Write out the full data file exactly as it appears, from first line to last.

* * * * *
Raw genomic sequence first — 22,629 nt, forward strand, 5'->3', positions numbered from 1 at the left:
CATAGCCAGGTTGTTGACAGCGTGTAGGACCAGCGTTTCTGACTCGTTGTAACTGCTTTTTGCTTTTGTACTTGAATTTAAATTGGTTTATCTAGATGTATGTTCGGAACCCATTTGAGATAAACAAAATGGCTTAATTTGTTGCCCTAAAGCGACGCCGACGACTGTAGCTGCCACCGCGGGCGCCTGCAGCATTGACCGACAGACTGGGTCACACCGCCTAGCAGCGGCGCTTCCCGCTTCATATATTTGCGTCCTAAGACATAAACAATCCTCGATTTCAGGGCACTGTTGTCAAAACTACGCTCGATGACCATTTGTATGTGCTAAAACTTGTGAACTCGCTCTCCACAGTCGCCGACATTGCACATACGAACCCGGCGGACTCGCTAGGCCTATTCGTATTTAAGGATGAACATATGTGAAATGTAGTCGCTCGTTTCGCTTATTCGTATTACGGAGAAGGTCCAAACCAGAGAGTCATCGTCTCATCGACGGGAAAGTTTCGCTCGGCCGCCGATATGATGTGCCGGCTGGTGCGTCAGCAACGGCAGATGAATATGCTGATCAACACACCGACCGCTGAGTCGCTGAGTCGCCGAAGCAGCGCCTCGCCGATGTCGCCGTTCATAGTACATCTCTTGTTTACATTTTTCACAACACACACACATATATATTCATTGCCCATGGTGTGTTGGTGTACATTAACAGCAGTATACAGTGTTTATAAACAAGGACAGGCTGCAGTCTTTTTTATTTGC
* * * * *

Raw genomic sequence first — 22,629 nt, forward strand, 5'->3', positions numbered from 1 at the left:
CATAGCCAGGTTGTTGACAGCGTGTAGGACCAGCGTTTCTGACTCGTTGTAACTGCTTTTTGCTTTTGTACTTGAATTTAAATTGGTTTATCTAGATGTATGTTCGGAACCCATTTGAGATAAACAAAATGGCTTAATTTGTTGCCCTAAAGCGACGCCGACGACTGTAGCTGCCACCGCGGGCGCCTGCAGCATTGACCGACAGACTGGGTCACACCGCCTAGCAGCGGCGCTTCCCGCTTCATATATTTGCGTCCTAAGACATAAACAATCCTCGATTTCAGGGCACTGTTGTCAAAACTACGCTCGATGACCATTTGTATGTGCTAAAACTTGTGAACTCGCTCTCCACAGTCGCCGACATTGCACATACGAACCCGGCGGACTCGCTAGGCCTATTCGTATTTAAGGATGAACATATGTGAAATGTAGTCGCTCGTTTCGCTTATTCGTATTACGGAGAAGGTCCAAACCAGAGAGTCATCGTCTCATCGACGGGAAAGTTTCGCTCGGCCGCCGATATGATGTGCCGGCTGGTGCGTCAGCAACGGCAGATGAATATGCTGATCAACACACCGACCGCTGAGTCGCTGAGTCGCCGAAGCAGCGCCTCGCCGATGTCGCCGTTCATAGTACATCTCTTGTTTACATTTTTCACAACACACACACATATATATTCATTGCCCATGGTGTGTTGGTGTACATTAACAGCAGTATACAGTGTTTATAAACAAGGACAGGCTGCAGTCTTTTTTATTTGC